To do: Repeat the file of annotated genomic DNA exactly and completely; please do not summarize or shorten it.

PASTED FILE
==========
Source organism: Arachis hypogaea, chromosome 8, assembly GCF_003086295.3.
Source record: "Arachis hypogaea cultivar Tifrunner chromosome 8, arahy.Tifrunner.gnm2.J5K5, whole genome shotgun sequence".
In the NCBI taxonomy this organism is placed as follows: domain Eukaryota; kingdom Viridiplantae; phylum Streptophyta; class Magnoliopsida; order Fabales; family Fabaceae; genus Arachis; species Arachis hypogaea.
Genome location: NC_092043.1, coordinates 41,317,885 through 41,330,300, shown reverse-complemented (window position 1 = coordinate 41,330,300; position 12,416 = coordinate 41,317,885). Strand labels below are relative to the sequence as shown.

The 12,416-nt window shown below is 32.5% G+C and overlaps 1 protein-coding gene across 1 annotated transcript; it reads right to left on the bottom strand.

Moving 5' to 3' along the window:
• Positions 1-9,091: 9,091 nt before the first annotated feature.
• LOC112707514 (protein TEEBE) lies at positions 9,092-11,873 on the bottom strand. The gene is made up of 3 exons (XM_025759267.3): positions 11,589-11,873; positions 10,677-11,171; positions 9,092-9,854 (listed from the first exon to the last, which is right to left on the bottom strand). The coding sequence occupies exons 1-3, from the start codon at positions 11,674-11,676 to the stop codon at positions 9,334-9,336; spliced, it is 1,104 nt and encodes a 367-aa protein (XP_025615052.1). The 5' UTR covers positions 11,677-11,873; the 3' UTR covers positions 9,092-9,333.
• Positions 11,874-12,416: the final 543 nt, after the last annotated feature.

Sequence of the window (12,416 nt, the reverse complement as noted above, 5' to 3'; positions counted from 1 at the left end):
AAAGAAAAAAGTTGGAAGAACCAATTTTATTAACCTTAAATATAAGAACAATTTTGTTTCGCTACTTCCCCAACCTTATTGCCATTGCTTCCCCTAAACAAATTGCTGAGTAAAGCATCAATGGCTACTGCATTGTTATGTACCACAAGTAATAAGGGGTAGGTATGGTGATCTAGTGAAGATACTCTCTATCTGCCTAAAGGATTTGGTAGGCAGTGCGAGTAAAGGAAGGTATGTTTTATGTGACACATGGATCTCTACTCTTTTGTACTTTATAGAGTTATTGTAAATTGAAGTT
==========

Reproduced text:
Source organism: Arachis hypogaea, chromosome 8, assembly GCF_003086295.3.
Source record: "Arachis hypogaea cultivar Tifrunner chromosome 8, arahy.Tifrunner.gnm2.J5K5, whole genome shotgun sequence".
In the NCBI taxonomy this organism is placed as follows: domain Eukaryota; kingdom Viridiplantae; phylum Streptophyta; class Magnoliopsida; order Fabales; family Fabaceae; genus Arachis; species Arachis hypogaea.
Genome location: NC_092043.1, coordinates 41,317,885 through 41,330,300, shown reverse-complemented (window position 1 = coordinate 41,330,300; position 12,416 = coordinate 41,317,885). Strand labels below are relative to the sequence as shown.

The 12,416-nt window shown below is 32.5% G+C and overlaps 1 protein-coding gene across 1 annotated transcript; it reads right to left on the bottom strand.

Moving 5' to 3' along the window:
• Positions 1-9,091: 9,091 nt before the first annotated feature.
• LOC112707514 (protein TEEBE) lies at positions 9,092-11,873 on the bottom strand. The gene is made up of 3 exons (XM_025759267.3): positions 11,589-11,873; positions 10,677-11,171; positions 9,092-9,854 (listed from the first exon to the last, which is right to left on the bottom strand). The coding sequence occupies exons 1-3, from the start codon at positions 11,674-11,676 to the stop codon at positions 9,334-9,336; spliced, it is 1,104 nt and encodes a 367-aa protein (XP_025615052.1). The 5' UTR covers positions 11,677-11,873; the 3' UTR covers positions 9,092-9,333.
• Positions 11,874-12,416: the final 543 nt, after the last annotated feature.

Sequence of the window (12,416 nt, the reverse complement as noted above, 5' to 3'; positions counted from 1 at the left end):
AAAGAAAAAAGTTGGAAGAACCAATTTTATTAACCTTAAATATAAGAACAATTTTGTTTCGCTACTTCCCCAACCTTATTGCCATTGCTTCCCCTAAACAAATTGCTGAGTAAAGCATCAATGGCTACTGCATTGTTATGTACCACAAGTAATAAGGGGTAGGTATGGTGATCTAGTGAAGATACTCTCTATCTGCCTAAAGGATTTGGTAGGCAGTGCGAGTAAAGGAAGGTATGTTTTATGTGACACATGGATCTCTACTCTTTTGTACTTTATAGAGTTATTGTAAATTGAAGTT